In March the Huerfano Herald noted that McComb “had consumption when he came here last summer but is now well”. So well, indeed, he was a member of the local dramatic society and had taken part in a production called “The Irish Tiger” along with his wife. In June he put his own new house on the market, as a “nice story and a half frame house of four rooms on Locust [later Main] Street… south and east front, portico, closet, cellar, smokehouse, coal house, privy, etc.” He eventually rented it out. The house at that time fronted Locust/Main, but it was actually on Lot 4 on First, with three empty lots between it and Main. His wellness was not to last, however. In September he resigned as agent due to ill health. A son, Cyrus Earl Junior, was born in mid month, and was called Earl. One presumes he knocked around for a while, selling real estate, before in October he leased a large building on west Francisco with the stated intention of opening a furniture and hardware store. Quite soon after he traded lots with a local builder, J.C. Goss, and moved across the street into the small carpenter’s shop. It was probably the same carpenter who built a 14 by 82 foot addition onto the east of the building in November, with housekeeping rooms in the rear and the store facing north.
Here he sold tinware, stoves, notions and other miscellany, with a special lot of Christmas gifts including stereoscopes, “fine paintings” and novelties. He even built a new sidewalk (board). 1882 came in with the announcement that the Town of La Veta was “not legal” due to a change in state law. The town was to be re-incorporated, legally, and what was called McComb Addition would be included within corporate limits with the reorganization. And so it was. One of the stipulations in the new law called for the election of a mayor and six-member town board along with a clerk-recorder and a treasurer (previously, a board of five trustees elected a chairman who acted as mayor, just like in Walsenburg). C.E. McComb was elected mayor on a vote of 42-21 over Fred Pischel, co-owner of the flour mill and leader of the La Veta Brass Band. Later that month McComb began selling out his hardware stock at cost with a goal of handling furniture only. In May he built two more rooms onto his home and store, and surrounded the lot with a picket fence. At the same time he was elected president of the school board for District No. 9, La Veta.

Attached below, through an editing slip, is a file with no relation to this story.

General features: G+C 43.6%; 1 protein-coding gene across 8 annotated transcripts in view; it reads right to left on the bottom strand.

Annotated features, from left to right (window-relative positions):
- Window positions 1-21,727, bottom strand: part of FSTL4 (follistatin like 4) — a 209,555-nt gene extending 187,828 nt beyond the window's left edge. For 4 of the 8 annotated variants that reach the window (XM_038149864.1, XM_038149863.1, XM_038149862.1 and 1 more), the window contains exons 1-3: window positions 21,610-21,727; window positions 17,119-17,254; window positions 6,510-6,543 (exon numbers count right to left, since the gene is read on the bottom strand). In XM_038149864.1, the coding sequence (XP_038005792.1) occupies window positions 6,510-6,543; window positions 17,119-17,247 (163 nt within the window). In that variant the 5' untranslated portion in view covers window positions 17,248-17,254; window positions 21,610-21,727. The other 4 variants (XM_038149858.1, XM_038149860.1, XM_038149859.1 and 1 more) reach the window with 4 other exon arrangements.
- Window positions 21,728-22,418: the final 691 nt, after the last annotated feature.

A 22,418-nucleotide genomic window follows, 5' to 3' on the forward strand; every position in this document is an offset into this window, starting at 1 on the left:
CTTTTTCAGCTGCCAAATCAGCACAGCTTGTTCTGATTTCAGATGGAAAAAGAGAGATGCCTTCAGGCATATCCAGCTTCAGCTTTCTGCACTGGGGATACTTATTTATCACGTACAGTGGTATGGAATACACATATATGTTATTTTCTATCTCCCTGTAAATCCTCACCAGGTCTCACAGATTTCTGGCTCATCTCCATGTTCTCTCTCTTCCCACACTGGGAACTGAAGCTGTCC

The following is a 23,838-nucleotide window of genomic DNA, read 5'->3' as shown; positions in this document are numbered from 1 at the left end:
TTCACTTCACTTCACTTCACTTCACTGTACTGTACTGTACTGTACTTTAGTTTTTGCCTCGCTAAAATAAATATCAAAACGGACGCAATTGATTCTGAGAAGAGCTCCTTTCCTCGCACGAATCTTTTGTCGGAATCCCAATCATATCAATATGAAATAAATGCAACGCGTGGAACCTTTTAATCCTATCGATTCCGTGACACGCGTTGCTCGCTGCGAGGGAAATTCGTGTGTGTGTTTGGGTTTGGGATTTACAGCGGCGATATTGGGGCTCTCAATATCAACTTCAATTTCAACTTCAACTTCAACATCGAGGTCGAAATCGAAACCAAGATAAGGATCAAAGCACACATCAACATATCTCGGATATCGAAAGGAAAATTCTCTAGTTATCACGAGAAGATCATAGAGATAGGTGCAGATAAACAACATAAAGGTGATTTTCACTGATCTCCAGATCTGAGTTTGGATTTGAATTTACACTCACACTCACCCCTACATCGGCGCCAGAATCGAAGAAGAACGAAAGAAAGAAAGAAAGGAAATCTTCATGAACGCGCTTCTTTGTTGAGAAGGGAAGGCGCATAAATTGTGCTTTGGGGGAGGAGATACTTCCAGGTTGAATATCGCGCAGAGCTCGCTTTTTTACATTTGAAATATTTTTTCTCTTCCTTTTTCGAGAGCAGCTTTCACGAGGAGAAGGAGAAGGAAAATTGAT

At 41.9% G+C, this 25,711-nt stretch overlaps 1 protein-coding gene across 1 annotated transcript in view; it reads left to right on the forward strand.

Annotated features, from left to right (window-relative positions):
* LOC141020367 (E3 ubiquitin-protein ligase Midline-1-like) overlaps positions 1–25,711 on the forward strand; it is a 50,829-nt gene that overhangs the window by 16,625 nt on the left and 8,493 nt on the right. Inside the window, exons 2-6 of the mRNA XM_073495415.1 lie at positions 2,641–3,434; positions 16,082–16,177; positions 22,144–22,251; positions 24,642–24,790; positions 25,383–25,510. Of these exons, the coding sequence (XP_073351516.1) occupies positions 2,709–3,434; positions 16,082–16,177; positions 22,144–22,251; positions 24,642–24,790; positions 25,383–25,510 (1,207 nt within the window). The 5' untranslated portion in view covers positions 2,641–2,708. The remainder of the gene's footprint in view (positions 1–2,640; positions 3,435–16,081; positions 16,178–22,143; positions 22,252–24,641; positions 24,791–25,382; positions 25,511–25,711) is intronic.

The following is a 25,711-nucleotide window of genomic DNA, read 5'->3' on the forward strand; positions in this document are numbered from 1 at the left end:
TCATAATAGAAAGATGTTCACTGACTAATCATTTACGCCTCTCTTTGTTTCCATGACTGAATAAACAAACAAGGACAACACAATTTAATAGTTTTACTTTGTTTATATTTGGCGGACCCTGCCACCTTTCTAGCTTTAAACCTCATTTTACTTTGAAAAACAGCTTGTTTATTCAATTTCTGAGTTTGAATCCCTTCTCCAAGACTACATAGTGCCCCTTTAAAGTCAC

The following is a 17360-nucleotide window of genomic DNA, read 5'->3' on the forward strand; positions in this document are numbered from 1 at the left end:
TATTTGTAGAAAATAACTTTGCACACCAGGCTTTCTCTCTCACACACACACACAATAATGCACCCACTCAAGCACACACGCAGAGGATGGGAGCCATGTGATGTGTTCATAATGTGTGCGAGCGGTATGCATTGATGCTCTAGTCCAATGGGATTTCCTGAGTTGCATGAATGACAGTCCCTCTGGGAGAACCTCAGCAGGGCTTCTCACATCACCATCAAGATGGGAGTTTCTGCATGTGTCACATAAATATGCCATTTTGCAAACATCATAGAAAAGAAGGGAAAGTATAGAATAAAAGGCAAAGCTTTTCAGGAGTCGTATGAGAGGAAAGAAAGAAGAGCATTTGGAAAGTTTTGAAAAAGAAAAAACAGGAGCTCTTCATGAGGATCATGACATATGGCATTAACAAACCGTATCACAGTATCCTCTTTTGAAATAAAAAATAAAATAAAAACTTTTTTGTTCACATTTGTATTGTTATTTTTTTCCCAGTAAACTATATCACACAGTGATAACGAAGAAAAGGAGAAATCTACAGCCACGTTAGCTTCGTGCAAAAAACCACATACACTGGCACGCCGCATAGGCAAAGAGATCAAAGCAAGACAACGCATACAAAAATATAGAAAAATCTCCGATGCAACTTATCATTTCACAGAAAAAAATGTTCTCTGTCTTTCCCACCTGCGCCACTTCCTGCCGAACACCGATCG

Alas, he also suffered several hemorrhages of the lungs that week. He rallied quickly, however, because within two weeks he had four houses under construction in his addition and was driving a brand new buggy. By August he was feeling well, according to the Herald, and was back “on the streets” again. In September ’82 McComb sold out his tinware and hardware in an auction, and sold 10 lots in the addition. Sometime in November, apparently, he had a relapse and went to Canon City to recuperate. His wife ran the store in his absence, while babysitting her two small children. In December she sold the furniture stock to the local lumber yard. After the death of her husband in January, Mrs. P.Q. McComb, as she was known, announced in August she would return to Missouri to teach. She left, but by the time of the 1885 census in Huerfano County, she and the kids were back in La Veta. In 1893 she took her sons and moved to Rouse coal camp to teach. In 1896 they moved to Fort Collins. Obviously PQ had a fondness of La Veta. She was in and out of town until she finally sold her home in McComb Addition in 1902, though she still owned a lot on Francisco.
In 1916 was an announcement of the marriage of one Joseph McComb and Edythe Martin in Oceanside, California. Joseph must have been P.Q.’s grandson, judging from Edythe’s age. She was the daughter of F.L. Martin, longtime La Veta businessman, and a former neighbor of the McCombs, born in the 1890s. Joseph died during World War I of pneumonia on the battleship “Pueblo”. Ironically, his widow Edythe, who had returned to La Veta after his death, was married in 1921 to William Lee Warner, former La Veta Bank cashier who in 1950 was elected City of Pueblo Mayor. How odd for Edythe to have lost a husband on the ship “Pueblo” and later was married to the mayor of Pueblo. PQ had moved to California herself, and so had Earl. They were both teaching there by 1906.
In August 1923 the La Veta Advertiser carried a surprise announcement, “The McComb family is back again and occupy the Gibbons house on Field Street”.